Issue

June 2015

Best of Summer

37 in-city adventures for a picture-perfect season

From this Issue

Let’s be honest, having a good summer in Seattle doesn’t take a lot of ingenuity. It’s sunny and warm: Get outside!

Known best for his stint as the bass player for Guns N’ Roses, Seattle rock star Duff McKagan has also proven himself to be a skilled writer by way of his popular columns for Seattle Weekly and ESPN.com, and his memoir, It’s So Easy (And Other Lies), acclaimed for its frank self-awareness.

A couple of blocks off First Avenue in Pioneer Square, across the street from the wonderfully hidden Waterfall Park, Good Bar (240 Second Ave. S; 206.624.2337; goodbarseattle.com) delivers well-crafted cocktails and a hopping happy hour for neighborhood working folks.

There are so many fantastic rum cocktails that sometimes it’s hard to know where to start! You’ll find one classic below and one new cocktail, both of which pair perfectly with some of our local rums.

Kill-divil, hydra-monster, cursed liquor—with its dark monikers, rum has spent some time on the wrong side of the tracks, in the company of unsavory pirates and ruthless smugglers. It’s a curious spirit, with a fiery history and a present that conjures bikinis and tropics.

If you don’t know the story, the short version goes like this: Paseo, upper Fremont’s iconic sandwich shop, closed without warning in November after more than two decades in business. The owners filed for bankruptcy amidst accusations of wage theft and other labor abuses, and the scandal was all over the news for a week.

It’s all about the details at Tom Douglas’ new, casual taco-and-margarita spot, where reclaimed wood, simple café tables and chairs, and pops of terra-cotta orange combine for an upbeat, easygoing feel at the base of The Martin Apartments downtown.

Didn’t qualify for the U.S. Open? No problem. While the competitors show off their strokes at the tournament in nearby Chambers Bay (6/15–6/21; usga.usopen.com), you can ply your putter at one of Seattle’s miniature golf courses.

Green Lake Pitch and Putt

They say your home is a reflection of your identity—and if money allows, you can reshape your house (through a new coat of paint, a kitchen remodel, a second story) to more accurately reflect the person you are, or hope to be. But what happens when the relationship goes the other way—when a house transforms a human into a particular sort of person?

Remember a superhero named The Red Bee? No? How about The Bouncer? Or The Puppeteer? Now’s your chance to get to know these (understandably) long-lost comic book stars, thanks to a new book by Redmond-based writer Jon Morris.

We’ve been traveling east all day, the late afternoon sun is golden, the sky deep blue. I’m standing on an open-air deck watching the range-country scenery outside of Kamloops, British Columbia, roll by. It’s dry cattle country—a surprising shift from the dense greenery west of the Cascades.

Akio Takamori’s ceramic work reflects a long-term interest in matters of the flesh. He often paints blushing red cheeks on his sensuous figures, giving the impression that blood has just rushed to the surface of the skin.

NORTHEAST EATS
Manhattan Clam Chowder at Ballard Annex Oyster House   

Washington needs doctors. Actually, the whole country does. The Association of American Medical Colleges estimates the country may be short between 46,000 and 90,000 doctors by 2025. In Washington, and indeed most states, the need is even more acute in rural areas. Everyone involved in medical education seems to agree that we need more doctors. How to get them is another story.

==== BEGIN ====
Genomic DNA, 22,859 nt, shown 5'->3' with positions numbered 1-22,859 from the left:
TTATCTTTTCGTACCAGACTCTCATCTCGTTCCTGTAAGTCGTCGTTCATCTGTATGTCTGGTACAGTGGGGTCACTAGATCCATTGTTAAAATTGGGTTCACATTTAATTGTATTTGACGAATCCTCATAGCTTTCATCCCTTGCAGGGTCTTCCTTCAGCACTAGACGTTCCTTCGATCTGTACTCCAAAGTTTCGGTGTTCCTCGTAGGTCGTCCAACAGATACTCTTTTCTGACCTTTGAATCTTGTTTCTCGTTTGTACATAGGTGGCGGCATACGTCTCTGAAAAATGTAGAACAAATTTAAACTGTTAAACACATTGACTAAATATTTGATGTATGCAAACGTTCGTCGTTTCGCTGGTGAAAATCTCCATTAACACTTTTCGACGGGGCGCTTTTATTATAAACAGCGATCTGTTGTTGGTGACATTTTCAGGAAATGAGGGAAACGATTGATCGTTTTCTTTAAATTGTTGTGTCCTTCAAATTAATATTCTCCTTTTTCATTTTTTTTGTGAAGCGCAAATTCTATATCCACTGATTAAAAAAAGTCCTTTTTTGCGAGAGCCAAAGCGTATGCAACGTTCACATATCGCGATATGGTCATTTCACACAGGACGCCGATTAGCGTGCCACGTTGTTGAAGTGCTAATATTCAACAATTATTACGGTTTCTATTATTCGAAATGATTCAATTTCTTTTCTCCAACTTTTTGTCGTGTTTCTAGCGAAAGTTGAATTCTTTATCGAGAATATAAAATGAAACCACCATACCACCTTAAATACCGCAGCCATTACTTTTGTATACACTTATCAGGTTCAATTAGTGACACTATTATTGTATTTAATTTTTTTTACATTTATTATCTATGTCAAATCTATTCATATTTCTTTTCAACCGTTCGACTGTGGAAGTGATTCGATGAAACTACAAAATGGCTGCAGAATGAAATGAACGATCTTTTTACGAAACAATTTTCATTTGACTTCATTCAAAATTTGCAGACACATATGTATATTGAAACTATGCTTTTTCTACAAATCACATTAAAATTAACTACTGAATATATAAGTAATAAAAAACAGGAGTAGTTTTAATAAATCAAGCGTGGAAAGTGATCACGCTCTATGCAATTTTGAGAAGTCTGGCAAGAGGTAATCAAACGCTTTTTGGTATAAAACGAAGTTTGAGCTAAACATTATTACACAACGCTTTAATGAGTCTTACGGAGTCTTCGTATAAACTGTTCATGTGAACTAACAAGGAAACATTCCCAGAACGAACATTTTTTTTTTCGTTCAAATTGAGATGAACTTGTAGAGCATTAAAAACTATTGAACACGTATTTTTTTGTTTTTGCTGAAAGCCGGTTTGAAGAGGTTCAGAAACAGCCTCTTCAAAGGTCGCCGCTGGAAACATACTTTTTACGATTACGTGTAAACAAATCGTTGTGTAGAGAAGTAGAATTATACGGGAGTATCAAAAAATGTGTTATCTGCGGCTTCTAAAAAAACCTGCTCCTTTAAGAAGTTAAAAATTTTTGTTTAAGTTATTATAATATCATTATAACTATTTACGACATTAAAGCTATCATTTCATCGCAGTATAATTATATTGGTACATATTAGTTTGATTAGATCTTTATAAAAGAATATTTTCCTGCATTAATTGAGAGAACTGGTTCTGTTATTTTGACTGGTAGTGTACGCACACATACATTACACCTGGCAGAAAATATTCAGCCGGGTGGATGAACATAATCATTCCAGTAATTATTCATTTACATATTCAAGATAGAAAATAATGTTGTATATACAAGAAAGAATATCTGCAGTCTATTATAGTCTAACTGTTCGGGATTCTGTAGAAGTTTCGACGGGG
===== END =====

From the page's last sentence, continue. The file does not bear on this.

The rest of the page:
In a sense, I’m lucky that my morning commute is usually the distance between my laptop and my lap.  

1. Glass House Near La Conner
Service: Boutique Homes
(boutique-homes.com)
Style: Architect-designed modern cabin
Rate: Starts at $300/night
Accommodations: 2 bedrooms and sleeping loft (can sleep 5); 1 bathroom
Pet friendly: No

When news broke of the Ebola epidemic in West Africa last March, it was the first time much of the public was confronted with the terrifying disease, known mostly as something strange and deadly affecting people very far away. But for Angela Rasmussen, it marked a turning point in her life’s work.

Capitol Hill’s allure as a boutique shopping destination was ratcheted up a notch on May 2 with the debut of Likelihood (1101 E Union St.; 206.226.0826; shoplikelihood.com), a fashion-driven men’s shoe and accessories shop located in the newly opened Viva building.

Forget the Birkin bag. In Seattle, the preferred status symbol is the homespun tote—especially when it’s a handmade version by Such Sweet Tierney (suchsweettierneyshop.com).

When Ballard-based Ryan Barrie’s restaurant gig in college left him longing for the perfect apron, he turned to brother Michael, whom he calls a true craftsman. “He’s always been able to fix or make just about anything,” Ryan says.

Seen in Daylight, the new art installation at the Bill & Melinda Gates Foundation might easily be mistaken for an oddly placed safety net. But when night falls, it becomes an immense, iridescent jellyfish hovering above the campus and shifting in the breeze.

Those who’ve eaten at either of Thomas Soukakos’ two Vios Cafés can attest to the warm welcome and genuine family-friendly attitude of the staff.

Move over, Sriracha, there’s a new hot number in town. Harissa, a North African sauce or paste made from a blend of Moroccan peppers, preserved lemon, oil and spices, ranges from mild to fiery.

Where: Port Gamble, the tiny, historic town at the tip of the Kitsap Peninsula. Why: For the June Faire (6/6–6/7, $10 for a weekend pass; junefaire.com). What: This medieval festival celebrates its 33rd year with creative anachronisms and costumes galore amid stunning views of Puget Sound.